Comment & People

Yukiya Amano / IAEA Announces Death Of Director-General At 72

By David Dalton
22 July 2019

IAEA Announces Death Of Director-General At 72
Yukiya Amano. Photo courtesy IAEA.
The head of the International Atomic Energy Agency, Yukiya Amano, has died at the age of 72, the agency announced today.

Mr Amano had led the Vienna-based UN agency since 2009, and was due to step down in March 2020 because of an unspecified illness.

The Japanese national took over from Mohamed ElBaradei a decade ago and his third term was due to run until November 2021.

Mr Amano served as chair of the agency’s board of governors from September 2005 to September 2006. He was Japan’s resident representative to the agency from 2005 until his election as director-general in July 2009.

At the Japanese foreign ministry, Mr Amano was director-general for the disarmament, non-proliferation and science department from 2002 until 2005.

According to the BBC, Mr Amano appeared increasingly frail in recent months after undergoing an unspecified medical procedure in September.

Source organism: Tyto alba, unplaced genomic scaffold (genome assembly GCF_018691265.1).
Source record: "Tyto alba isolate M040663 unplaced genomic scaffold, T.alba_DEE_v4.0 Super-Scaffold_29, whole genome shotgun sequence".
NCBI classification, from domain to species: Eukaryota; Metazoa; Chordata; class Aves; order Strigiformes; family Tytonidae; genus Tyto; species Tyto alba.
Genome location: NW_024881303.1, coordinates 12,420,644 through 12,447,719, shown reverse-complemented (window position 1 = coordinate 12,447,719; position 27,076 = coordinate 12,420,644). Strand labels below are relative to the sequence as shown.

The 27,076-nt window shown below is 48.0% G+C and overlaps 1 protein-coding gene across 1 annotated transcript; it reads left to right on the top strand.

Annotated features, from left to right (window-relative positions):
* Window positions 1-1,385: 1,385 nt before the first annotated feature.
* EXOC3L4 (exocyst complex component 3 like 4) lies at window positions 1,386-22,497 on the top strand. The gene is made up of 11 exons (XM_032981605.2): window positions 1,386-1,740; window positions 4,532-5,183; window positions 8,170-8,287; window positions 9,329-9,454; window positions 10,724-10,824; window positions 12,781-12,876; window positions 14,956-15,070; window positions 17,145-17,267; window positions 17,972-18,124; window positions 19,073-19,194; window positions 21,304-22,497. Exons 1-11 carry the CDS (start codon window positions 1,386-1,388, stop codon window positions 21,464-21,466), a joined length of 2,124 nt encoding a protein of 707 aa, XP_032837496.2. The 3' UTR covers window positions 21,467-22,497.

His death coincides with a sharp escalation of tensions between Iran and the West following Washington’s decision last year to quit a 2015 international deal that curbed Tehran’s nuclear programme in return for an easing of economic sanctions. The 2015 deal is policed by the IAEA.

Today’s IAEA statement did not give any schedule for naming a successor.

“The Secretariat is in communication with board members,” an IAEA spokesman said in a separate statement.

Mary Alice Hayward, deputy director-general and head of the department of management, is now the acting director-general, the spokesman added.

“The Secretariat of the International Atomic Energy Agency regrets to inform with deepest sadness of the passing away of Director General Yukiya Amano,” the IAEA statement said.

The Secretariat said it wishes to share Mr Amano’s most recent reflection which he intended to include in his letter to the Board of Governors announcing his decision to step down:

“During the past decade, the Agency delivered concrete results to achieve the objective of ‘Atoms for Peace and Development’, thanks to the support of Member States and the dedication of Agency staff. I am very proud of our achievements, and grateful to Member States and Agency staff.”

The agency said the flag over its head office in Vienna had been lowered to half-mast

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